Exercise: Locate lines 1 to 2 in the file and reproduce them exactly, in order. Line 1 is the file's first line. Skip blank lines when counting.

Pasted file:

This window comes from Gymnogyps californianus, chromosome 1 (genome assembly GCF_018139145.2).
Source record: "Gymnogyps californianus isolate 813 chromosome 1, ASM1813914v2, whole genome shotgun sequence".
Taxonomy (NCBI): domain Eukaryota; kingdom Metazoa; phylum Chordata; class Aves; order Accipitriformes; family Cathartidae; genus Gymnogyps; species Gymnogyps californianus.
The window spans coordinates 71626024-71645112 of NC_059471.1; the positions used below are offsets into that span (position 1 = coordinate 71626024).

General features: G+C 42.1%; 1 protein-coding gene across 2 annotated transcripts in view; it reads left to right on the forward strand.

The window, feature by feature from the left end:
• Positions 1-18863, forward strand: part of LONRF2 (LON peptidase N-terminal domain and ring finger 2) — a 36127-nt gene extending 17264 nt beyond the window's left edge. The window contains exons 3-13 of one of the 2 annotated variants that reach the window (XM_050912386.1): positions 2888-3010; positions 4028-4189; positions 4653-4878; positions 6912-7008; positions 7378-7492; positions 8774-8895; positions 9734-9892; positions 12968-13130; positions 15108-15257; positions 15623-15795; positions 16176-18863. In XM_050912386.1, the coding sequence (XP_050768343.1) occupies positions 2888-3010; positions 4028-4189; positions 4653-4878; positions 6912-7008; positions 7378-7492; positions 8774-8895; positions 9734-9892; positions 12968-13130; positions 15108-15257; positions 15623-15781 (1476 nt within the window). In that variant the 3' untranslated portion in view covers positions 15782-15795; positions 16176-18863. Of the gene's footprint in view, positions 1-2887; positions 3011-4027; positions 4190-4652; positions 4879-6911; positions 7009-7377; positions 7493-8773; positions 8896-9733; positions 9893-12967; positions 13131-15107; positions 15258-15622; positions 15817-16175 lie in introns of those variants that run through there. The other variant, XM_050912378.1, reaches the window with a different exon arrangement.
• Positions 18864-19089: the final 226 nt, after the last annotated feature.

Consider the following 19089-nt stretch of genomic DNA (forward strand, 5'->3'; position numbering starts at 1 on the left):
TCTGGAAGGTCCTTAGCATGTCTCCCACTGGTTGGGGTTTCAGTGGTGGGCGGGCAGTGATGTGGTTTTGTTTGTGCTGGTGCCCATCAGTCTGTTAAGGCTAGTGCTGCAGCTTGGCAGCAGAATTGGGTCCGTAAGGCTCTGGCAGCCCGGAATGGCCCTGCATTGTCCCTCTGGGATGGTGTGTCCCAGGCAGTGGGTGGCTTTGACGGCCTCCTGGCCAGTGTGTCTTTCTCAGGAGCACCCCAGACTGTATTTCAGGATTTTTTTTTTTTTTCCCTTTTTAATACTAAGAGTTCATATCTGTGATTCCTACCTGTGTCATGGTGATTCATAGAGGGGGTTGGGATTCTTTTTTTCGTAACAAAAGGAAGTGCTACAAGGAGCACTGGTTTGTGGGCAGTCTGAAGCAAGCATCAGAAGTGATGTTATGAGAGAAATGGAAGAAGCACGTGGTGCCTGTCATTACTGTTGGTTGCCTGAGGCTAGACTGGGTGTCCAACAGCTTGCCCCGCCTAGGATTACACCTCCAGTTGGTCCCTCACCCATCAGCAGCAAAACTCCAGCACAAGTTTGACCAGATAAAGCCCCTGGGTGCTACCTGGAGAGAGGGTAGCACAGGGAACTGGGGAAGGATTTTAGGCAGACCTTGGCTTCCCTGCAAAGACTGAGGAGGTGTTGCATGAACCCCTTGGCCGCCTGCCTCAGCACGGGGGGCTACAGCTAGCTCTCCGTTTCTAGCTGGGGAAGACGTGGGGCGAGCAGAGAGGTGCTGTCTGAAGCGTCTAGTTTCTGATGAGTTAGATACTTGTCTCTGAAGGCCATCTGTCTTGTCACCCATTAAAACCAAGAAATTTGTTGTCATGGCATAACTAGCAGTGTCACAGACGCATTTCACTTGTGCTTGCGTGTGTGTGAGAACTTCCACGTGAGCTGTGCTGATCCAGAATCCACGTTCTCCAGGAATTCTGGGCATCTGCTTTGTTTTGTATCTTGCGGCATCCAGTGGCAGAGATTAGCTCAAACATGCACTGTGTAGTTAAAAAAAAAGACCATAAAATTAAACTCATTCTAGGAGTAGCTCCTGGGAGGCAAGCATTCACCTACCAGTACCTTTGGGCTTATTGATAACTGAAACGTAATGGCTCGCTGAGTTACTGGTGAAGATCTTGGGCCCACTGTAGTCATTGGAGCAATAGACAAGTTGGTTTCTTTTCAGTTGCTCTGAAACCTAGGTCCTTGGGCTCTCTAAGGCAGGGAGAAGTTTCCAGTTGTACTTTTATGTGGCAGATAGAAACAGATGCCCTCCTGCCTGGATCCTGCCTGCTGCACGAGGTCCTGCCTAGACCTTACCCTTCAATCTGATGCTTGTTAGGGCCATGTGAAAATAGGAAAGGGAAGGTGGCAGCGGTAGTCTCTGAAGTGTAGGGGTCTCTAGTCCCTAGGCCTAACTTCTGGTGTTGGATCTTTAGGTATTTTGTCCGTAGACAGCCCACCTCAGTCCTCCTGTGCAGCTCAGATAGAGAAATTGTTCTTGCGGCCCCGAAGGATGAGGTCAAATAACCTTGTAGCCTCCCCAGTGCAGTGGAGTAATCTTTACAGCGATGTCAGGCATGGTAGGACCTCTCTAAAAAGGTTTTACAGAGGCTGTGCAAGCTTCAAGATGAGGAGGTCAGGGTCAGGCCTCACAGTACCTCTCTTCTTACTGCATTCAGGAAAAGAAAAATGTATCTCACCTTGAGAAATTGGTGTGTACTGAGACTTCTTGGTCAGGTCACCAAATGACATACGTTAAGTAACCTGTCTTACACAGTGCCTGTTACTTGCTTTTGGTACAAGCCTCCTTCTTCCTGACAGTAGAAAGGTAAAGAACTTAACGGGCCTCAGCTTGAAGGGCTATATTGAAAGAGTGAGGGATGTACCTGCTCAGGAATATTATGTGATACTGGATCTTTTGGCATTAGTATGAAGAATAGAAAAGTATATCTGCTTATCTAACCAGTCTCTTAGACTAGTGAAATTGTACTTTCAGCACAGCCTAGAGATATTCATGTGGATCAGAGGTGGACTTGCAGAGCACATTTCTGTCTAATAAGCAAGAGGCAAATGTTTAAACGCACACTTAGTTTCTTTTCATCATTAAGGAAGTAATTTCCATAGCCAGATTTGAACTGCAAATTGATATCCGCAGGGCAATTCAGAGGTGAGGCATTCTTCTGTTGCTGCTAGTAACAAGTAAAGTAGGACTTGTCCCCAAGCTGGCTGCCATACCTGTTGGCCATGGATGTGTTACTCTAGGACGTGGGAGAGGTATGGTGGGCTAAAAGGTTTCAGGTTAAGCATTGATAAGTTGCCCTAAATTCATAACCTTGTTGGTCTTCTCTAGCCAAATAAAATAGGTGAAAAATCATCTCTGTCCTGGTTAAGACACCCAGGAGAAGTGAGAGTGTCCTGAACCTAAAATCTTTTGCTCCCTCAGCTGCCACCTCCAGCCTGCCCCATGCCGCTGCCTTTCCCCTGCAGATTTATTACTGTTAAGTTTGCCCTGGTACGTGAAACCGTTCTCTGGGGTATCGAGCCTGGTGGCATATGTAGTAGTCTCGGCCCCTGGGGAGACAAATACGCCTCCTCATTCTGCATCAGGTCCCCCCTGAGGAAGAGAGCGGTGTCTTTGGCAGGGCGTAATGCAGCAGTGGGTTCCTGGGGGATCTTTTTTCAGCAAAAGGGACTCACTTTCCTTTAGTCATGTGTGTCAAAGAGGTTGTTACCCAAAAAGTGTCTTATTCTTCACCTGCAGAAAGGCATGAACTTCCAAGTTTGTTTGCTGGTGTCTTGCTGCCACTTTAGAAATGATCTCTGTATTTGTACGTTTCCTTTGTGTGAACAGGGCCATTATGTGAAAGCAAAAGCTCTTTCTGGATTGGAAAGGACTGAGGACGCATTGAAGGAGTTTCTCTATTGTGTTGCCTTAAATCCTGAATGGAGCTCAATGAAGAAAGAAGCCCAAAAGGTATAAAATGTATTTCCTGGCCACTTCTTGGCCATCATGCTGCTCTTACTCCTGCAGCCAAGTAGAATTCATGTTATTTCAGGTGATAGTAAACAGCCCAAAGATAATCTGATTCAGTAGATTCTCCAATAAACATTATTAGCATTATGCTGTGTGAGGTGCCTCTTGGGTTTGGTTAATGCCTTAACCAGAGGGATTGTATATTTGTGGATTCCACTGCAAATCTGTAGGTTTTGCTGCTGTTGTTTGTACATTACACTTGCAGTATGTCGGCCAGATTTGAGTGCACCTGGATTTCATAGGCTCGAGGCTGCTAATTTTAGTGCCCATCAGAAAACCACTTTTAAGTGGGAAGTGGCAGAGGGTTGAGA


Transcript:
This window comes from Gymnogyps californianus, chromosome 1 (genome assembly GCF_018139145.2).
Source record: "Gymnogyps californianus isolate 813 chromosome 1, ASM1813914v2, whole genome shotgun sequence".